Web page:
Abstraction in Javascript

Different to the other concepts, abstraction is still not clearly defined in ECMAScript 6, but there is a way to implement its behavior:

class AbstractArtist {
 constructor(name) {
    if (this.constructor === AbstractArtist) {
            throw new TypeError('Abstract class "AbstractArtist" cannot be instantiated directly.'); 
        } = name

class musician extends AbstractArtist {

 constructor(name, last_album) {
     this.last_album = last_album;
     console.log("artist: "", last album: "+this.last_album);

juanes = new musician("juanes","mi tierra"); // artist: juanes, album: mi tierra

jose = new AbstractArtist("jose"); // throw error


This way, the "abstract class" throws an error when it's instantiated, but it works when another class uses it to be extended.

Polymorphism in Javascript

Polymorphism is the capability to perform a single action in different ways. Other languages like Java and C# are type-safe and the overriding requires some special syntax. But in javascript this is performed more directly, let's see an example:

    class country{
        constructor(size, population){
            this.size = size;
            this.population = population;
            this.giveDensity = () => "this country has "+(this.population/this.size)+" citizens for each square kilometer";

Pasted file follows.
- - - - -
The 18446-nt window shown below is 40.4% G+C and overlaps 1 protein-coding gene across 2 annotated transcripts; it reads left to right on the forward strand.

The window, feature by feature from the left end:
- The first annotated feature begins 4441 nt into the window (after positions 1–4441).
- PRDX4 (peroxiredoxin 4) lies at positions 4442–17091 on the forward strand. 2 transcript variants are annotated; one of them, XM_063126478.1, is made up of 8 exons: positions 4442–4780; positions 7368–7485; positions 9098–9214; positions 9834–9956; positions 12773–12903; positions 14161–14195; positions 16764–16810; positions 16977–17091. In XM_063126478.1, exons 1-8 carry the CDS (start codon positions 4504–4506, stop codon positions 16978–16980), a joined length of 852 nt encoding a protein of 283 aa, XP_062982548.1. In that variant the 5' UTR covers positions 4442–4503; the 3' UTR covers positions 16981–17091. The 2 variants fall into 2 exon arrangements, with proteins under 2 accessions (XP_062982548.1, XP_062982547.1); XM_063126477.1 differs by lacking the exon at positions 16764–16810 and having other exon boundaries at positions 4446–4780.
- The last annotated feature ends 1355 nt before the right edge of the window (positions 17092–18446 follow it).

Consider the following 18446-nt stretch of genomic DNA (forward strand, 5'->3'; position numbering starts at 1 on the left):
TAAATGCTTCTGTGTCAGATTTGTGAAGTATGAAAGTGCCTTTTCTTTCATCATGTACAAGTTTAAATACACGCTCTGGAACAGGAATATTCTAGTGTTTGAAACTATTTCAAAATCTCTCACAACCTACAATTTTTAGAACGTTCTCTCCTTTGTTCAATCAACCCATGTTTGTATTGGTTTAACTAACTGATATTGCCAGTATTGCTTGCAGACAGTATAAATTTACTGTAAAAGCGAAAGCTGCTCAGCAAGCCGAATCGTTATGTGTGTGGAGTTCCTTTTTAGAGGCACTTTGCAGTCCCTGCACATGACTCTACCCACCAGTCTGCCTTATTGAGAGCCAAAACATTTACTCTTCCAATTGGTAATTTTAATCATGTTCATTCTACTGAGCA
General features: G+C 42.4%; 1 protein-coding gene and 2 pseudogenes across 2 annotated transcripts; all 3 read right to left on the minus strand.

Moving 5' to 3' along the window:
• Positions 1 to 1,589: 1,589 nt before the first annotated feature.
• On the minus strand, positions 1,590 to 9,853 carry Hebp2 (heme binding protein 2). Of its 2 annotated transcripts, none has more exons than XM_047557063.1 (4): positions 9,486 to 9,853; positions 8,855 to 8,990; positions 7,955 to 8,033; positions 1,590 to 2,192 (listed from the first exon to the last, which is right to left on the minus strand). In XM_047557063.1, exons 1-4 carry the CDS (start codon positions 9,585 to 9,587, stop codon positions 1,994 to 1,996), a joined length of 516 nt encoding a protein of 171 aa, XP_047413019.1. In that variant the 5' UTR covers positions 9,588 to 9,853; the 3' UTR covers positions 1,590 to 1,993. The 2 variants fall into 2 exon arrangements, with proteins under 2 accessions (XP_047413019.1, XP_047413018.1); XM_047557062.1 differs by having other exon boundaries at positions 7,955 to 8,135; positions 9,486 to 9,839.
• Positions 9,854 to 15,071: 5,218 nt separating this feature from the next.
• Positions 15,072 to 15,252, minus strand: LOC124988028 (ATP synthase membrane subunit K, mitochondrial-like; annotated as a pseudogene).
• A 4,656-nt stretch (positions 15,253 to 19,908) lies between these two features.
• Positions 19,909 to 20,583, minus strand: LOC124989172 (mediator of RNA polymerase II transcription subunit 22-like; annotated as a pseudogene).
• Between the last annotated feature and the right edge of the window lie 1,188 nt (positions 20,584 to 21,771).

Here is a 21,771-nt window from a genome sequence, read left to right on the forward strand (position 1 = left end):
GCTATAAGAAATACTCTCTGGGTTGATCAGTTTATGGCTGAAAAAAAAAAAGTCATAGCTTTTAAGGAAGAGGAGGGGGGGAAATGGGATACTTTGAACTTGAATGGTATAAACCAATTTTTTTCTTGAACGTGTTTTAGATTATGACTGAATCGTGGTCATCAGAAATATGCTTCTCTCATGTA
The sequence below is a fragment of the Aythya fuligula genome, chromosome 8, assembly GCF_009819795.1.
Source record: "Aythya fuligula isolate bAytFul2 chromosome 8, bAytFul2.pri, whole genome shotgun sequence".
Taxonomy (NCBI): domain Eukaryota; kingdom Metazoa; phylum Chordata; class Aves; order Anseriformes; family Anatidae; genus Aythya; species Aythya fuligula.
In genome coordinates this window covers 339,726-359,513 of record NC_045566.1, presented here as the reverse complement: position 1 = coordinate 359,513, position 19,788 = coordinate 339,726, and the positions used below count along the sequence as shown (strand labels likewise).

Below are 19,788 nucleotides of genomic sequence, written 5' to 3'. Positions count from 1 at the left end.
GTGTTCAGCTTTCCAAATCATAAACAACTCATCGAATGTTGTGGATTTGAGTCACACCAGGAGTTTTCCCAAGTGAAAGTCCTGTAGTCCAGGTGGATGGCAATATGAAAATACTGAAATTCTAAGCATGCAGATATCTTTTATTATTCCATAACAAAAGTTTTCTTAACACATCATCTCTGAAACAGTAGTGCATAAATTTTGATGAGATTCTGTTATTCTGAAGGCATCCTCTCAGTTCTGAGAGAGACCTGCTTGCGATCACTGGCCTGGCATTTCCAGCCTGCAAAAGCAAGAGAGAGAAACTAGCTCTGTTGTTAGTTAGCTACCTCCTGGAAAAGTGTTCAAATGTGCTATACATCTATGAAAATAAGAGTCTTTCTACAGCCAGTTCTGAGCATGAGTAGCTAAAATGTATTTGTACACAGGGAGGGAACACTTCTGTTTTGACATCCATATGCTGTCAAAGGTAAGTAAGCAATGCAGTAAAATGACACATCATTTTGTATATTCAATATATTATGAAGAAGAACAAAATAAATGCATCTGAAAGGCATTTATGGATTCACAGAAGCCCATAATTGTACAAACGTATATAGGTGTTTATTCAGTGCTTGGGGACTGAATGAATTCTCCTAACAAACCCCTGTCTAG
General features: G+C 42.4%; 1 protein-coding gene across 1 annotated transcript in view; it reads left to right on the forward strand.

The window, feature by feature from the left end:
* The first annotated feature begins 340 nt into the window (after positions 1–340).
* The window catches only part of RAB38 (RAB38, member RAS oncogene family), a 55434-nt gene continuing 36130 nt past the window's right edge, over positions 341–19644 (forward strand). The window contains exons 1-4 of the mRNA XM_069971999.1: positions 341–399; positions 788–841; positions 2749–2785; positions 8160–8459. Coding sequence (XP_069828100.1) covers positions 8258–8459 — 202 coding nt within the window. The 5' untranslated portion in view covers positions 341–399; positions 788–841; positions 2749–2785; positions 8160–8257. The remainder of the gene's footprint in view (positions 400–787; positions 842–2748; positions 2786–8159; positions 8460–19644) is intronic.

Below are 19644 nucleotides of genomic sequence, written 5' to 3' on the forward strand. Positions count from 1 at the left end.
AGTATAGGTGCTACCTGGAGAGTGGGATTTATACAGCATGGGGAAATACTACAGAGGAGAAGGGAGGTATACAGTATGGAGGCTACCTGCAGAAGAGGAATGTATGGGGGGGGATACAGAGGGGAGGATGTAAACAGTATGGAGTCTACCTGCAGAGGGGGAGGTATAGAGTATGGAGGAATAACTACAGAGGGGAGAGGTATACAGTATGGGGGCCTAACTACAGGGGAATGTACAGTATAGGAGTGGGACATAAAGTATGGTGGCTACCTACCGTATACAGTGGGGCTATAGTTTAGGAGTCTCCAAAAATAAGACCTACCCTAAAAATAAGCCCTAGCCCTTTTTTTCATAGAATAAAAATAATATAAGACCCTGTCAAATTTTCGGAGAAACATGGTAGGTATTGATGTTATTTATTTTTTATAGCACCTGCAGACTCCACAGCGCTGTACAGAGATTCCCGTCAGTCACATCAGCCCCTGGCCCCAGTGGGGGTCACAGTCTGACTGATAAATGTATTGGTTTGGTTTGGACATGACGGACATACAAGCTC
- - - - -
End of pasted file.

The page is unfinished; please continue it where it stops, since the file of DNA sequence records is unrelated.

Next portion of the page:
class englishCountry extends country {
        constructor(size, population){
            super(size, population);
            this.giveDensity = () => "this country has "+(population*0.621371/size)+" citizens for each square mile";
    let japan = new country(377975, 126150000)
    let usa = new englishCountry(9833520, 328239523)


Class "englishCountry" overrides the default behavior of the method "giveDensity" of its parent class "country".

Encapsulation in Javascript

Giving free access to parameters of a class can be inconvenient sometimes... Once in a while, we will need to keep safe some attributes or methods. To do this we could declare them as private, in this way the users can not directly access those attributes and methods.

In the next example, I will show how to have indirect access to a private attribute using setters and getters:

    class Person  {
        #name; //must be declared
        constructor (name)  {
            this.#name = name;
            this.getName = ()=> this.#name;
            this.setName = function(newName){
                if (newName.length>0){
                    this.#name = newName;
                    console.log("invalid name");

    let person = new Person("oscar", "porras");
    console.log(person.getName()); //oscar
    console.log(person.getName()); //andrรฉs
    person.setName(""); //invalid name

You must use "#" to declare a private variable or method. Once declared, you cannot edit or read this variable just by using its name. If you need to edit or read this variable you will need to use the get and set methods. In the example, I created the method "getName" and "setName" to read and write the private variable. Notice that the write method doesn't allow you to edit if the new name length is 0.


As a software developer, working with OOP language, you must never forget these four concepts: inheritance, abstraction, encapsulation, and polymorphism. Pure theoretical definitions can be confusing the first time, that's why I like explaining with examples. Never forget trying to use these core ideas in your code, if you can apply them then probably is because you should do it.